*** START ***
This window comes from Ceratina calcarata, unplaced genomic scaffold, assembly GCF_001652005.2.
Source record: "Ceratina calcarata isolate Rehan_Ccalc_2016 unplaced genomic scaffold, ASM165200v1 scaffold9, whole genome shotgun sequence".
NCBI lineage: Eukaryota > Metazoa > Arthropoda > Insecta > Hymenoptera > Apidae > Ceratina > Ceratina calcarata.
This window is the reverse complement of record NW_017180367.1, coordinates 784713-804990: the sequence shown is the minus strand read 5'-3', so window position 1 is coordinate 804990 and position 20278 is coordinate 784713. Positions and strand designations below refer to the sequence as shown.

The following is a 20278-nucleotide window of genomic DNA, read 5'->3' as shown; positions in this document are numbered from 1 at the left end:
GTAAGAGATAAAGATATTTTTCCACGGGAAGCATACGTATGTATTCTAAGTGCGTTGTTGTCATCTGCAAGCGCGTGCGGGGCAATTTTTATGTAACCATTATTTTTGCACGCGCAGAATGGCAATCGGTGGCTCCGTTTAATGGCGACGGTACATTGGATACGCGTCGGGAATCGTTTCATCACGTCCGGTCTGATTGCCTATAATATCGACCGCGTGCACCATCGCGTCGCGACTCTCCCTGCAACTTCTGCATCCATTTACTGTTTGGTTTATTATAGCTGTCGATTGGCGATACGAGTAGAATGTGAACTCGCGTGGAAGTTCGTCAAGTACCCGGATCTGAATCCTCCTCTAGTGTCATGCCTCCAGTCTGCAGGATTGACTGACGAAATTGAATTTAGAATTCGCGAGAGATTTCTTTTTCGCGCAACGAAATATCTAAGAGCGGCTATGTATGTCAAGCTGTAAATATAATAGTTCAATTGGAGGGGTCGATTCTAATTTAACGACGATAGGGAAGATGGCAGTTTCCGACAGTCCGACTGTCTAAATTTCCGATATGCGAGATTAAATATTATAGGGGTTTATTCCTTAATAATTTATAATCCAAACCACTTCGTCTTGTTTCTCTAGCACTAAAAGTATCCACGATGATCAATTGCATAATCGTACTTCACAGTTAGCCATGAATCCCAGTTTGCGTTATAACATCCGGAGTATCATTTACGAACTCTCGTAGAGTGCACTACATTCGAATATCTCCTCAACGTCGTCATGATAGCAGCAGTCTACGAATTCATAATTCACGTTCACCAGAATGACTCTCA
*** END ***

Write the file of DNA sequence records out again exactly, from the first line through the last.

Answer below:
This window comes from Ceratina calcarata, unplaced genomic scaffold, assembly GCF_001652005.2.
Source record: "Ceratina calcarata isolate Rehan_Ccalc_2016 unplaced genomic scaffold, ASM165200v1 scaffold9, whole genome shotgun sequence".
NCBI lineage: Eukaryota > Metazoa > Arthropoda > Insecta > Hymenoptera > Apidae > Ceratina > Ceratina calcarata.
This window is the reverse complement of record NW_017180367.1, coordinates 784713-804990: the sequence shown is the minus strand read 5'-3', so window position 1 is coordinate 804990 and position 20278 is coordinate 784713. Positions and strand designations below refer to the sequence as shown.

The following is a 20278-nucleotide window of genomic DNA, read 5'->3' as shown; positions in this document are numbered from 1 at the left end:
GTAAGAGATAAAGATATTTTTCCACGGGAAGCATACGTATGTATTCTAAGTGCGTTGTTGTCATCTGCAAGCGCGTGCGGGGCAATTTTTATGTAACCATTATTTTTGCACGCGCAGAATGGCAATCGGTGGCTCCGTTTAATGGCGACGGTACATTGGATACGCGTCGGGAATCGTTTCATCACGTCCGGTCTGATTGCCTATAATATCGACCGCGTGCACCATCGCGTCGCGACTCTCCCTGCAACTTCTGCATCCATTTACTGTTTGGTTTATTATAGCTGTCGATTGGCGATACGAGTAGAATGTGAACTCGCGTGGAAGTTCGTCAAGTACCCGGATCTGAATCCTCCTCTAGTGTCATGCCTCCAGTCTGCAGGATTGACTGACGAAATTGAATTTAGAATTCGCGAGAGATTTCTTTTTCGCGCAACGAAATATCTAAGAGCGGCTATGTATGTCAAGCTGTAAATATAATAGTTCAATTGGAGGGGTCGATTCTAATTTAACGACGATAGGGAAGATGGCAGTTTCCGACAGTCCGACTGTCTAAATTTCCGATATGCGAGATTAAATATTATAGGGGTTTATTCCTTAATAATTTATAATCCAAACCACTTCGTCTTGTTTCTCTAGCACTAAAAGTATCCACGATGATCAATTGCATAATCGTACTTCACAGTTAGCCATGAATCCCAGTTTGCGTTATAACATCCGGAGTATCATTTACGAACTCTCGTAGAGTGCACTACATTCGAATATCTCCTCAACGTCGTCATGATAGCAGCAGTCTACGAATTCATAATTCACGTTCACCAGAATGACTCTCA